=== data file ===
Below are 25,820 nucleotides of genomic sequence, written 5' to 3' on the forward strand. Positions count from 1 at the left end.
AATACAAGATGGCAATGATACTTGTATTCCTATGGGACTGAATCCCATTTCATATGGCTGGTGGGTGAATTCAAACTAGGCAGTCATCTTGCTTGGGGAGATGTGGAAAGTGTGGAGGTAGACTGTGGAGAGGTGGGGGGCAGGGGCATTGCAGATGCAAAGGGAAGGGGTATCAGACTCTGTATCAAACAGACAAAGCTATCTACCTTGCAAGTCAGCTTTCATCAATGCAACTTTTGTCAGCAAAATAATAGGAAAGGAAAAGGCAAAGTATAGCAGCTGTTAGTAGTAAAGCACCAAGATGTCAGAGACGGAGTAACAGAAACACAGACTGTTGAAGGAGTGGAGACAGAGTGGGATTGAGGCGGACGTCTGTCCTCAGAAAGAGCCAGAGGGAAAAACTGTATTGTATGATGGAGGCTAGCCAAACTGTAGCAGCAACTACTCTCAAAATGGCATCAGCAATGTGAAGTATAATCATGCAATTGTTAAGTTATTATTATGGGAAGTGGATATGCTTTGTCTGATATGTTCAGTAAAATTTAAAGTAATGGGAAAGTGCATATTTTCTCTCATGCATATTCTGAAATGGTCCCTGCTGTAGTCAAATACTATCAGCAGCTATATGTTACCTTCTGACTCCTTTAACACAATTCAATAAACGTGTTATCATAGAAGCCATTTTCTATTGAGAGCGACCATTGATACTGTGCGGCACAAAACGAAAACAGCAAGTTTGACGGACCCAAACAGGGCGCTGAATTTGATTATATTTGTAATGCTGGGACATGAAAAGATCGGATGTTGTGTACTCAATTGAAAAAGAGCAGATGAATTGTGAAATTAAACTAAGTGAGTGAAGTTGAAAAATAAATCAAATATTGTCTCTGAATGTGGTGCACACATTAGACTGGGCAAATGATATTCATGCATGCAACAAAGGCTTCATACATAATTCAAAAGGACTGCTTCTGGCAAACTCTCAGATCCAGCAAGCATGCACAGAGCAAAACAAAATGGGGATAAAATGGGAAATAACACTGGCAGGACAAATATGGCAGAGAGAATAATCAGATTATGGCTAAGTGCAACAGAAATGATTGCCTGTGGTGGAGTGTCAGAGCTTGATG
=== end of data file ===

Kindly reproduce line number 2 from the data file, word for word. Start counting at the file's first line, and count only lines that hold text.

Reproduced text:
AATACAAGATGGCAATGATACTTGTATTCCTATGGGACTGAATCCCATTTCATATGGCTGGTGGGTGAATTCAAACTAGGCAGTCATCTTGCTTGGGGAGATGTGGAAAGTGTGGAGGTAGACTGTGGAGAGGTGGGGGGCAGGGGCATTGCAGATGCAAAGGGAAGGGGTATCAGACTCTGTATCAAACAGACAAAGCTATCTACCTTGCAAGTCAGCTTTCATCAATGCAACTTTTGTCAGCAAAATAATAGGAAAGGAAAAGGCAAAGTATAGCAGCTGTTAGTAGTAAAGCACCAAGATGTCAGAGACGGAGTAACAGAAACACAGACTGTTGAAGGAGTGGAGACAGAGTGGGATTGAGGCGGACGTCTGTCCTCAGAAAGAGCCAGAGGGAAAAACTGTATTGTATGATGGAGGCTAGCCAAACTGTAGCAGCAACTACTCTCAAAATGGCATCAGCAATGTGAAGTATAATCATGCAATTGTTAAGTTATTATTATGGGAAGTGGATATGCTTTGTCTGATATGTTCAGTAAAATTTAAAGTAATGGGAAAGTGCATATTTTCTCTCATGCATATTCTGAAATGGTCCCTGCTGTAGTCAAATACTATCAGCAGCTATATGTTACCTTCTGACTCCTTTAACACAATTCAATAAACGTGTTATCATAGAAGCCATTTTCTATTGAGAGCGACCATTGATACTGTGCGGCACAAAACGAAAACAGCAAGTTTGACGGACCCAAACAGGGCGCTGAATTTGATTATATTTGTAATGCTGGGACATGAAAAGATCGGATGTTGTGTACTCAATTGAAAAAGAGCAGATGAATTGTGAAATTAAACTAAGTGAGTGAAGTTGAAAAATAAATCAAATATTGTCTCTGAATGTGGTGCACACATTAGACTGGGCAAATGATATTCATGCATGCAACAAAGGCTTCATACATAATTCAAAAGGACTGCTTCTGGCAAACTCTCAGATCCAGCAAGCATGCACAGAGCAAAACAAAATGGGGATAAAATGGGAAATAACACTGGCAGGACAAATATGGCAGAGAGAATAATCAGATTATGGCTAAGTGCAACAGAAATGATTGCCTGTGGTGGAGTGTCAGAGCTTGATG